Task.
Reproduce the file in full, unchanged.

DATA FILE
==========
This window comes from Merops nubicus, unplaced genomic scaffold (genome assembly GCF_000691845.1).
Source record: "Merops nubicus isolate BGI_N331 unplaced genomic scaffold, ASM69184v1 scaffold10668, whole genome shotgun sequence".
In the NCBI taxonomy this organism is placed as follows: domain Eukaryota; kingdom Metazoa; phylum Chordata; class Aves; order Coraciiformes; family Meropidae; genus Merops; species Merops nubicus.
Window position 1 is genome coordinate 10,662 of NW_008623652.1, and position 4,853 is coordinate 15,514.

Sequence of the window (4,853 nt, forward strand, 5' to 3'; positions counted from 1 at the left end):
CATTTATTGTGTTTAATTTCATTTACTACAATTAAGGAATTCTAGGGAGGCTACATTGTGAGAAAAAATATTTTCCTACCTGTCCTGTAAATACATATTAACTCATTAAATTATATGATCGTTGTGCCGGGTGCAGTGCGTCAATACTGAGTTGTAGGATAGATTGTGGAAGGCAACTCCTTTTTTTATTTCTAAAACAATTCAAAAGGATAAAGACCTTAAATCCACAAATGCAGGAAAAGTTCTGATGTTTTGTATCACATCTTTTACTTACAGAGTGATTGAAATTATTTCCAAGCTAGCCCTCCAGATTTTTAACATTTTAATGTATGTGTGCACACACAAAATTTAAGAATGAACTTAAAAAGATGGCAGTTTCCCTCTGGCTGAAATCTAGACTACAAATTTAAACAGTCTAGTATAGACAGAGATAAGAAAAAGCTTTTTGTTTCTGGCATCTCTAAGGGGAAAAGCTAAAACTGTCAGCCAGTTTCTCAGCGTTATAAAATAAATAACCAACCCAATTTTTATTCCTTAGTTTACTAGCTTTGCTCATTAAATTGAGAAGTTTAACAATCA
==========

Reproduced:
This window comes from Merops nubicus, unplaced genomic scaffold (genome assembly GCF_000691845.1).
Source record: "Merops nubicus isolate BGI_N331 unplaced genomic scaffold, ASM69184v1 scaffold10668, whole genome shotgun sequence".
In the NCBI taxonomy this organism is placed as follows: domain Eukaryota; kingdom Metazoa; phylum Chordata; class Aves; order Coraciiformes; family Meropidae; genus Merops; species Merops nubicus.
Window position 1 is genome coordinate 10,662 of NW_008623652.1, and position 4,853 is coordinate 15,514.

Sequence of the window (4,853 nt, forward strand, 5' to 3'; positions counted from 1 at the left end):
CATTTATTGTGTTTAATTTCATTTACTACAATTAAGGAATTCTAGGGAGGCTACATTGTGAGAAAAAATATTTTCCTACCTGTCCTGTAAATACATATTAACTCATTAAATTATATGATCGTTGTGCCGGGTGCAGTGCGTCAATACTGAGTTGTAGGATAGATTGTGGAAGGCAACTCCTTTTTTTATTTCTAAAACAATTCAAAAGGATAAAGACCTTAAATCCACAAATGCAGGAAAAGTTCTGATGTTTTGTATCACATCTTTTACTTACAGAGTGATTGAAATTATTTCCAAGCTAGCCCTCCAGATTTTTAACATTTTAATGTATGTGTGCACACACAAAATTTAAGAATGAACTTAAAAAGATGGCAGTTTCCCTCTGGCTGAAATCTAGACTACAAATTTAAACAGTCTAGTATAGACAGAGATAAGAAAAAGCTTTTTGTTTCTGGCATCTCTAAGGGGAAAAGCTAAAACTGTCAGCCAGTTTCTCAGCGTTATAAAATAAATAACCAACCCAATTTTTATTCCTTAGTTTACTAGCTTTGCTCATTAAATTGAGAAGTTTAACAATCA